An archaeological site in County Waterford will be one step closer this month to finding out whether it is one of the earliest settlements in Ireland.
Thousands of flint artefacts have been found in Creaden in Dunmore East in recent years. A flint axe (pictured) in 2015 is believed to be 700,000 years old.
Now a senior archaeologist is visiting the fishing village on the 17th of June to determine just how significant the site is.
Experts consulted to date believe it’s likely the artefacts are from the Mesolithic period, also known as the Middle Stone Age.
Local historian Noel McDonagh has been recording each artefact found in Creaden: “There’s so little Mesolithic in Ireland, if you go to the Museum you’ve one little cage with Mesolithic and it comes from the North of Ireland most of it. In 1983 there were 10 pieces in all of Waterford found – today I would have well over 5,000 pieces.”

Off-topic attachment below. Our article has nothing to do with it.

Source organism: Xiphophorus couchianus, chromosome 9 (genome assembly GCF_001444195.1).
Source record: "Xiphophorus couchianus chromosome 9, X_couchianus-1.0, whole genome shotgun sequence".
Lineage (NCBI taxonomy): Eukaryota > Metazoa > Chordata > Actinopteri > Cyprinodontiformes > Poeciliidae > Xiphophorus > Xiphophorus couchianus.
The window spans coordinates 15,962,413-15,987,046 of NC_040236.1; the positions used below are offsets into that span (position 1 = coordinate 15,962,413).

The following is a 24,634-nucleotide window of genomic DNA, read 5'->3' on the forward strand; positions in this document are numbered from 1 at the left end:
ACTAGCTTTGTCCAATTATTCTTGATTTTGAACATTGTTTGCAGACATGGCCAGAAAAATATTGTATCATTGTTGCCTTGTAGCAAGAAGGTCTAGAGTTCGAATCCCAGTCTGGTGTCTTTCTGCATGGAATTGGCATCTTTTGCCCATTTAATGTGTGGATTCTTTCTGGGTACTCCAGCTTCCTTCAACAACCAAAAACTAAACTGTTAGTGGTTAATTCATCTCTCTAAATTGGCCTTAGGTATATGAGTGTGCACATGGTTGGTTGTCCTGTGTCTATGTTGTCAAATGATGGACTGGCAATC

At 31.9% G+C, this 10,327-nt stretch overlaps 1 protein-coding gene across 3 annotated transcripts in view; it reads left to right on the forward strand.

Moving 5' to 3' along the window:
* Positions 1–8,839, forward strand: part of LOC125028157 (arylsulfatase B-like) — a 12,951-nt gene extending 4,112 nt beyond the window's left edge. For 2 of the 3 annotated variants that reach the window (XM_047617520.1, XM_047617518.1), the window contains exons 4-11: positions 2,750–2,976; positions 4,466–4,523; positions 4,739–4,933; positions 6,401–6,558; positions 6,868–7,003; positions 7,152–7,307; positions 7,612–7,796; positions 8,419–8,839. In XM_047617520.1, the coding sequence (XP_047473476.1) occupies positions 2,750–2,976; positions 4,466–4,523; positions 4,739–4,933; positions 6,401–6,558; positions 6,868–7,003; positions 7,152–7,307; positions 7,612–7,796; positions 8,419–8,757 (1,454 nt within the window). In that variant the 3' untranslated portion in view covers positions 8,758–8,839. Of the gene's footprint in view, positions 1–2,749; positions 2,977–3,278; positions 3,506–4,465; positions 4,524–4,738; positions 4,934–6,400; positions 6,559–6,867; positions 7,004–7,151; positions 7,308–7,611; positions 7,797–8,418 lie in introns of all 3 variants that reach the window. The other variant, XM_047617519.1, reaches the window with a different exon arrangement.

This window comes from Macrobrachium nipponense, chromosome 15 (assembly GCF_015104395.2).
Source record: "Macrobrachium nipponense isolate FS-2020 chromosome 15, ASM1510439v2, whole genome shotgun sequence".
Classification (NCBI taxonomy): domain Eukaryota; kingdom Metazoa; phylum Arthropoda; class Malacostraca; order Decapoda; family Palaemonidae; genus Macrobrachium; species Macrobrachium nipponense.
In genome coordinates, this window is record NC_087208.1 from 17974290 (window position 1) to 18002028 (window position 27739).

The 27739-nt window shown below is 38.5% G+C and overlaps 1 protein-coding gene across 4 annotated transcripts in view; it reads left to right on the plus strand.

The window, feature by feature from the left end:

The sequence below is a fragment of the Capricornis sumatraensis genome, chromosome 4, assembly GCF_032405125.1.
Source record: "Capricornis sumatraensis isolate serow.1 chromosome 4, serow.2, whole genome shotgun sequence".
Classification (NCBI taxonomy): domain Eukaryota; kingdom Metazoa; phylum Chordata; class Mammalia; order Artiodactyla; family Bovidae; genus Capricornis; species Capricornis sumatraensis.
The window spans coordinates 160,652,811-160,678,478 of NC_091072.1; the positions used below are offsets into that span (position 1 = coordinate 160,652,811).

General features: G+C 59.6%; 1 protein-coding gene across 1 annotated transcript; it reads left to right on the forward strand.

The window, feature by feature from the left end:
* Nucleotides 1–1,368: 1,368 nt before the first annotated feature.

Currently the oldest settlement in the country is Mount Sandel in Derry.
The archaeologist who excavated that site was Professor Peter Woodman, and he visited Creaden several times before his untimely death last year.
Noel McDonagh wants to complete the project as a mark of respect to Professor Woodman: “I feel that having lost Peter, that I have to finish it for his sake. When you meet an exceptional person in your life, and he was, you get a goal in life to see that this is brought to a conclusion.” He added that it will never be “because history keeps changing anyway, it makes you out to be a liar every so often”.